Jarvis was an instrumental player in TDCAA’s recent efforts to focus on overcoming bias in the analysis and prosecution of cases. As part of our Prosecutor Trial Skills Course faculty, he introduces these concepts to new Texas prosecutors and expertly contextualizes them in an understandable and immediately applicable way.

            Jessica is a fixture of TDCAA training. While she can be seen at an array of events, her work with our TxDoT (Texas Department of Transportation) training on DWI and intoxication-related offenses, plus her regular DWI caselaw updates, have become foundational learning blocks for new prosecutors.

            Thanks to everyone for your dedication to the profession!

Thanks to Kane Handford

Over the past year and a half, y’all have enjoyed the great legal support of our research attorney, Kane Handford. Kane did a great job for our members, and he is joining the ranks of Texas prosecutors as he begins his career as an assistant DA in Midland County. Congratulations, Kane. Glad to know we will still see you around at TDCAA conferences! 

Welcome, Joe Hooker

We are excited here at TDCAA to welcome our newest staff member, Joe Hooker. Joe is now our Assistant Training Director. He is an experienced prosecutor from the CDA’s Office in Bexar County and has been deeply involved in TDCAA training for years. Joe will bring substantial firepower to our legal support for you, but his main focus is producing TDCAA’s online and distance learning offerings. Welcome, Joe! 

Welcome, Jimmy Granberry

We would like to welcome a newly appointed Texas prosecutor to our ranks: James (Jimmy) Granberry, who has been appointed as the District Attorney in Nueces County to replace Mark Gonzalez, who stepped down to run for other office. Jimmy has been an attorney in private practice and previously served as an assistant district attorney and felony prosecutor for the Nueces County DA’s Office from 1990–1994. He is a member of the State Bar of Texas and a former member of its district grievance committee. Jimmy received a Bachelor of Arts from Trinity University and a Juris Doctor from Texas Tech University School of Law.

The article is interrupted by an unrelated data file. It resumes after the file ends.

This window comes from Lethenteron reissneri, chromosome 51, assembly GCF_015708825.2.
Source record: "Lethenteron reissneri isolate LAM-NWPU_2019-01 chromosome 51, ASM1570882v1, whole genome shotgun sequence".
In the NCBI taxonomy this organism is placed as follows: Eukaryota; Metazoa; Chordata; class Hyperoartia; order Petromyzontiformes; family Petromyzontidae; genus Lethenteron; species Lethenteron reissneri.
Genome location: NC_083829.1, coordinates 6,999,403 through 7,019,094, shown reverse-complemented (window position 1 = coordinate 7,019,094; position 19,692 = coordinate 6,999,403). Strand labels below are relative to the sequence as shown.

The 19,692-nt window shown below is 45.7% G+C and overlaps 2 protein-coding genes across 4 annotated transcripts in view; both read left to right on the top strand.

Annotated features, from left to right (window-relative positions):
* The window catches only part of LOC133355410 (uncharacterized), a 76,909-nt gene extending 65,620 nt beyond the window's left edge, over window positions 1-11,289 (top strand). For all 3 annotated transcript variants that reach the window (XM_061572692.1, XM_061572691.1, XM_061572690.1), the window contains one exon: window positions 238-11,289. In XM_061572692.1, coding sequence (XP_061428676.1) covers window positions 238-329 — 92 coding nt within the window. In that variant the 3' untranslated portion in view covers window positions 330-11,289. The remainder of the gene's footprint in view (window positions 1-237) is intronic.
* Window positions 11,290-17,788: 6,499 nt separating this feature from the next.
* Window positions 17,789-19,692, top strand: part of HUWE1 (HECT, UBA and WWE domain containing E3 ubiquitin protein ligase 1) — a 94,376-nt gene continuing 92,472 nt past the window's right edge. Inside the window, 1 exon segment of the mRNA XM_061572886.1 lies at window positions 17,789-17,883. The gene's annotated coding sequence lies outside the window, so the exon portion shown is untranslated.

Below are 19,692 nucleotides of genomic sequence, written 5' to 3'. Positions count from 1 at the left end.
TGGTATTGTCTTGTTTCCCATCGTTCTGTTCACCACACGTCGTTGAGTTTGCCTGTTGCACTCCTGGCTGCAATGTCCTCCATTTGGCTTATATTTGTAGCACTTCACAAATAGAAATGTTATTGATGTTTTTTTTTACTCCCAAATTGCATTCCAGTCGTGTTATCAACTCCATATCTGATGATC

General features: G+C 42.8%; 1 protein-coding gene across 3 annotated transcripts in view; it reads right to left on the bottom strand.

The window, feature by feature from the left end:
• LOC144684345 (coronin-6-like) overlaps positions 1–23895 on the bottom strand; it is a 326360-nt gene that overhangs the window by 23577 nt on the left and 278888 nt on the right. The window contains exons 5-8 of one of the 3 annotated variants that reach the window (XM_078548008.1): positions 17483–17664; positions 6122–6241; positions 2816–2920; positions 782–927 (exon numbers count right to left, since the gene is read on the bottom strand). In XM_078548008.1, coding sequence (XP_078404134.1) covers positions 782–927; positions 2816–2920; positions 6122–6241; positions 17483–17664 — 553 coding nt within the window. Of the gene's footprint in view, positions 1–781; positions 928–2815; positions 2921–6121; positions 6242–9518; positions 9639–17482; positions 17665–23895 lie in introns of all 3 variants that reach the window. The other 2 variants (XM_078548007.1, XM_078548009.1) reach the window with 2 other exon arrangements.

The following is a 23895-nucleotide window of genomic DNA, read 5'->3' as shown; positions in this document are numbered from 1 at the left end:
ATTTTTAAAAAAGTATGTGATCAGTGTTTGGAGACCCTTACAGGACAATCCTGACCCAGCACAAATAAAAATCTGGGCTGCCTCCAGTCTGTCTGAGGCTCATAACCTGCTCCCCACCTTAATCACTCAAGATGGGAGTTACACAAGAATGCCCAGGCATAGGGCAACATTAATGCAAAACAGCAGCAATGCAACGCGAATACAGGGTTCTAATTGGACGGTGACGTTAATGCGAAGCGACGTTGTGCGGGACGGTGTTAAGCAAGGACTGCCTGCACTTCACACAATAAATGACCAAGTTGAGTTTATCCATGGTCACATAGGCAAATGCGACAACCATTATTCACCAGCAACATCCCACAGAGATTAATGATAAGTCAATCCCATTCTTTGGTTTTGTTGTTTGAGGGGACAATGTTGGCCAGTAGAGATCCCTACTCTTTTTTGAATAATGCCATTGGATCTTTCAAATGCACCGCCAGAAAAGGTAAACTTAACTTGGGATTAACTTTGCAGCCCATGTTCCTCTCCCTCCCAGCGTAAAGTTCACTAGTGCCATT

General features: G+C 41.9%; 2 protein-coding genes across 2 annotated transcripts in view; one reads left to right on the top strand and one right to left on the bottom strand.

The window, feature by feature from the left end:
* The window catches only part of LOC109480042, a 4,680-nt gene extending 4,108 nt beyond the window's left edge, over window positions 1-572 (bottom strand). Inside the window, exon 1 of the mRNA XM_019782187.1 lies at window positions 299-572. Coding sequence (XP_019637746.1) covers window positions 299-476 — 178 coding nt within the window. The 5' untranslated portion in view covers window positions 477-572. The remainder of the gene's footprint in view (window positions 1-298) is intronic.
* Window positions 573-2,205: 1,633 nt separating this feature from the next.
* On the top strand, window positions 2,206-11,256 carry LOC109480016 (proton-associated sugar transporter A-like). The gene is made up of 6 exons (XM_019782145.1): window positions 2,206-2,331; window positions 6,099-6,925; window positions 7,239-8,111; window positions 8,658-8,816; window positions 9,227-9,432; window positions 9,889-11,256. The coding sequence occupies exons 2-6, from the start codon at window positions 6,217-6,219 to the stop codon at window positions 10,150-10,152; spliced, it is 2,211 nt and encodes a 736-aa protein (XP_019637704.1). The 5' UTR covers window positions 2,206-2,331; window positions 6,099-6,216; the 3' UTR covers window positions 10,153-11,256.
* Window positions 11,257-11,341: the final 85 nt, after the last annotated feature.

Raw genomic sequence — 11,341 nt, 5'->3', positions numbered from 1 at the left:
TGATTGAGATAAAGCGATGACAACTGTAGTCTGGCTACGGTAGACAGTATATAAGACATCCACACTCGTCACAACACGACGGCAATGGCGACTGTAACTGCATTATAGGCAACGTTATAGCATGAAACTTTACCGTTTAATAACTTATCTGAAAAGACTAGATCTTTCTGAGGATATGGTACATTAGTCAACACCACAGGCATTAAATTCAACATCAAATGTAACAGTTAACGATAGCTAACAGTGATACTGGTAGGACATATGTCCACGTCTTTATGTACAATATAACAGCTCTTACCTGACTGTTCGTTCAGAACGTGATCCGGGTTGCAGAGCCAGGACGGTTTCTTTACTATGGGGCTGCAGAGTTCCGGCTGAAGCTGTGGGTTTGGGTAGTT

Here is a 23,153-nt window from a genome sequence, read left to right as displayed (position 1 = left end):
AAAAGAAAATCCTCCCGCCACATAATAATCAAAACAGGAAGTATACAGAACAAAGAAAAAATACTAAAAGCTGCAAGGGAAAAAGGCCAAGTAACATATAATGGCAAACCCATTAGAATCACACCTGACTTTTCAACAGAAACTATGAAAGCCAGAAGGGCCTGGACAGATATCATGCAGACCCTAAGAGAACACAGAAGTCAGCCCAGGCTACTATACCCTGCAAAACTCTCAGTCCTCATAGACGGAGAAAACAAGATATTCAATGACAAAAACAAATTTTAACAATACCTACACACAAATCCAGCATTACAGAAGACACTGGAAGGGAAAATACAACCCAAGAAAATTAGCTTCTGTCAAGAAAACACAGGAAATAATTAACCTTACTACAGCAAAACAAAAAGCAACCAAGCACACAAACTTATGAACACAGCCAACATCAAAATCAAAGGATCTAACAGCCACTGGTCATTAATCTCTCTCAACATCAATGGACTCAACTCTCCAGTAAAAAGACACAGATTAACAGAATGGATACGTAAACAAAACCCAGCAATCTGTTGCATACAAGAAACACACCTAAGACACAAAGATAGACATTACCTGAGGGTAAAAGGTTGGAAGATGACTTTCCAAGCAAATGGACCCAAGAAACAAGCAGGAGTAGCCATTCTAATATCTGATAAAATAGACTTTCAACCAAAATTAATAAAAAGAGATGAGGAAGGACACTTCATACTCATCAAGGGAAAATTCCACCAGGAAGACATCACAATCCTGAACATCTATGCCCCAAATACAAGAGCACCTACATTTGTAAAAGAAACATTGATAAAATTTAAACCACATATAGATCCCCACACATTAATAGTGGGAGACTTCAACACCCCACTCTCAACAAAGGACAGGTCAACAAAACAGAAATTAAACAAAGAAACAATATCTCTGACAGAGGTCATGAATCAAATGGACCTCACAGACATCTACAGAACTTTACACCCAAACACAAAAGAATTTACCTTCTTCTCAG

Henry Garza announces retirement

It is that time of year: People are making their decisions on whether to seek another term of office. It is with a hearty “job well done!” and a hint of “oh no!” that I congratulate Henry Garza, our DA in Bell County, on the announcement that he will not seek another term. Henry has served 23 years as the elected district attorney in Bell County, and he is ending a 40-year run as a Texas prosecutor. Along the way Henry led our association at the Texas capitol and on the national level as part of the National District Attorneys Association board of directors. Thank you, Henry, for your service!